Oral medication can relieve chronic hive

The body of a patient suffering from chronic idiopathic urticaria, a skin condition commonly known as hives.
PHOTO: Oral medication can relieve chronic hive

Q. I am a 61-year-old man. In the past few months, I have been troubled by sudden daily eruptions of rashes. I usually feel the itch in the evening.

If I scratch at the area, rashes, which look like boils, will appear. Sometimes, the rashes disappear by midnight. I have tried using calamine lotion and balms, but to no effect. I am told that these rashes could be due to age-related hormonal imbalance. Is there any truth in this? How can I get rid of them?

A. Your clinical history suggests that you have chronic hives (also known as urticaria).

Chronic hives usually present as batches of red or white itchy wheals, patches or rings that can vary in shape and size, with surrounding skin becoming red (flare). They can occur on any part of the body.

Each individual rash can last from several minutes to a few hours but, in general, it tends to resolve within a day, as in your case. However, as some rashes disappear, new rashes may develop. It can then seem as if the rash is moving around the body. The rash may clear completely, only to return a few hours or days later.

Fortunately, the rashes tend to resolve without any scarring unless the skin has been injured while scratching to alleviate the itch.

While most cases of hives go away within a few weeks, for some, they are a long-term problem. Chronic hives are defined as hives which last more than six weeks, or hives that go away but often recur. A trigger causes the release of chemicals (for instance, histamine) from special cells (mast cells) in the skin.

These chemicals cause the tiny blood vessels under the skin's surface to become leaky. The pooling of leaked fluid in the skin causes a wheal. They can also cause the blood vessels to dilate, resulting in greater blood flow to the skin, causing the redness around the wheals.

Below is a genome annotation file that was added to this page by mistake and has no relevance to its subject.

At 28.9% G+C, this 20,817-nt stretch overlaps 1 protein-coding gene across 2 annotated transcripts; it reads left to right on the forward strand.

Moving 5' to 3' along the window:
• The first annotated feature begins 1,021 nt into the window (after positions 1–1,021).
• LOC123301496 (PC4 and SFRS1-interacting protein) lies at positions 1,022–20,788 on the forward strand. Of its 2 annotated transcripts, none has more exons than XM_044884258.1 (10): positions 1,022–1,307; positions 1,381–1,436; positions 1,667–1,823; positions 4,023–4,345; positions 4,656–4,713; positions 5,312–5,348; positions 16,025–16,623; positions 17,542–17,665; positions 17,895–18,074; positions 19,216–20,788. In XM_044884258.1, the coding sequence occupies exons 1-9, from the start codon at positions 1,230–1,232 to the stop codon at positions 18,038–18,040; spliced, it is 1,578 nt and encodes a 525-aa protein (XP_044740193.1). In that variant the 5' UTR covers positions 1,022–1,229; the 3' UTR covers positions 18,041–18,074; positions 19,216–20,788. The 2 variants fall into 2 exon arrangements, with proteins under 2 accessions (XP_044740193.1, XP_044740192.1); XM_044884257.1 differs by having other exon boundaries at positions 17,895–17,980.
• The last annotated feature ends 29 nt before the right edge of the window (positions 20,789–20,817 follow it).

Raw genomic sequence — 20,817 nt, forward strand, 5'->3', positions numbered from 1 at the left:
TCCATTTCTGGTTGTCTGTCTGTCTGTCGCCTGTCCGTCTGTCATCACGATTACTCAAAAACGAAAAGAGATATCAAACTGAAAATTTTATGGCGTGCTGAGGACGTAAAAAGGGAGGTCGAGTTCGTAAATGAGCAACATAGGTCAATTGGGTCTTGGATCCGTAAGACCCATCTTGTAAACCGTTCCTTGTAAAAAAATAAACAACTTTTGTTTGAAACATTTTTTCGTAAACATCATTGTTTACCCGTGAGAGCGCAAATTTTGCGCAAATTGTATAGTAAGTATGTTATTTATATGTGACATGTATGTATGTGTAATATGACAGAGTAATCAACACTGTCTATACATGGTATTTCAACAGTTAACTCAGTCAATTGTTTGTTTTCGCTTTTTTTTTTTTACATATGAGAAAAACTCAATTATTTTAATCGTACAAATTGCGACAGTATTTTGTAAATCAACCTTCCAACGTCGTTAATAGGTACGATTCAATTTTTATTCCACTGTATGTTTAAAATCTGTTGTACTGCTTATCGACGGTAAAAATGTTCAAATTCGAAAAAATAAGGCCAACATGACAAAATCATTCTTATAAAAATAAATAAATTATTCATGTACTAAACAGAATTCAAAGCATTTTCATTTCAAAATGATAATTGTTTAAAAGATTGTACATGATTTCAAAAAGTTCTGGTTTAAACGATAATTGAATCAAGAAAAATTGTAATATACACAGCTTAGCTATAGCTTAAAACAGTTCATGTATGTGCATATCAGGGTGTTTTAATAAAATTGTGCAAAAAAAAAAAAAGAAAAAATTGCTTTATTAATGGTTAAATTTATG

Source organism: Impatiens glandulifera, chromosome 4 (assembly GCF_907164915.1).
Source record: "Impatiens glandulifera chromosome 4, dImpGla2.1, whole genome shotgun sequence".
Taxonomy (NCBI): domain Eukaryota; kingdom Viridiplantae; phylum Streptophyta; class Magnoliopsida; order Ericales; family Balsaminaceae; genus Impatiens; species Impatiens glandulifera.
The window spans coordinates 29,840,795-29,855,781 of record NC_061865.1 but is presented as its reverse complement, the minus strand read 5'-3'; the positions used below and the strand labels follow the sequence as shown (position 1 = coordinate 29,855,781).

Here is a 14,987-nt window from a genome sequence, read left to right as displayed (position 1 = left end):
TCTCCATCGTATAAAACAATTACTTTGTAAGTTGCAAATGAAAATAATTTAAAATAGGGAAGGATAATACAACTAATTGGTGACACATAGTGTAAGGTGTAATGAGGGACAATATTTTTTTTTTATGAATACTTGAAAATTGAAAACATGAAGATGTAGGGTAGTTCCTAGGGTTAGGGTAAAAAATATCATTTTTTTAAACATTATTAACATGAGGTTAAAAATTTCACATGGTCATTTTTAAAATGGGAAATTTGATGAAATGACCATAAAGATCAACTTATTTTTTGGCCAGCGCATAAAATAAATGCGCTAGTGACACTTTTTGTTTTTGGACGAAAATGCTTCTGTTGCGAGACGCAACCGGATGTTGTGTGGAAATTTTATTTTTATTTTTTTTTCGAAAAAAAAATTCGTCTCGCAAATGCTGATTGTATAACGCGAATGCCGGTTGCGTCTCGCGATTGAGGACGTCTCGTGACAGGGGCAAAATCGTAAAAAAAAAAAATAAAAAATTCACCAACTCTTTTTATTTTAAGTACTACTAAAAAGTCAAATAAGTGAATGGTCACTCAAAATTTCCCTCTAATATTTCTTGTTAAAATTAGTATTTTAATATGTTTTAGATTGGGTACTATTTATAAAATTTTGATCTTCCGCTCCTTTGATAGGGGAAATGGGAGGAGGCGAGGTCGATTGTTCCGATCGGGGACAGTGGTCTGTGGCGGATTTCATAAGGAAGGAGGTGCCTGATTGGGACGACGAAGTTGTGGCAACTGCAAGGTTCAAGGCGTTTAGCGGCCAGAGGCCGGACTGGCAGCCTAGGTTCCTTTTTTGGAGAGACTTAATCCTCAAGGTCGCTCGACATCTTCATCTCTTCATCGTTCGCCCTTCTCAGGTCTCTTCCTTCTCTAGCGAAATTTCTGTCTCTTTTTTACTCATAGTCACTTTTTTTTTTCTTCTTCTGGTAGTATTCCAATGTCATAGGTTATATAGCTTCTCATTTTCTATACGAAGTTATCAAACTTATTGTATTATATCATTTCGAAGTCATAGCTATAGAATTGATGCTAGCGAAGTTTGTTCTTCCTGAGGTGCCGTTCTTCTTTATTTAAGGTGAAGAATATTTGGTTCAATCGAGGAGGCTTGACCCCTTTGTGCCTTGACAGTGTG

Unfortunately, for most cases of chronic hives, a cause is never clearly identified. In some cases, chronic hives may be related to an underlying autoimmune disorder, such as thyroid disease or lupus. For some people, the rash can be triggered by heat, cold, pressure, scratch (trauma), emotions, exercise or sunlight, a condition called physical urticaria. You may have an overlap of physical urticaria, as scratching and changes in temperature (cooler temperatures in the evening) seem to trigger your rashes.

It is rare for chronic hives to be caused by an allergy to food or medication. However, a rare variant called urticaria vasculitis can occur in a small number of cases.

In this condition, the wheals last for more than 24 hours. They are often painful, may become dark red, and may leave a red mark on the skin when they disappear.

You may want to see your doctor or dermatologist to confirm if your rash is due to chronic urticaria. Treatment usually involves treating underlying medical conditions, avoiding identifiable triggers and symptom relief with oral medication such as antihistamines. In severe cases, immune suppressive agents can be given.

In your case, as the creams you have used do not work, you may need oral medication to provide you with the necessary relief.

DR RAYMOND KWAH
Dermatologist at Dermatology & Surgery Clinic at Paragon Medical Centre and Equity Plaza

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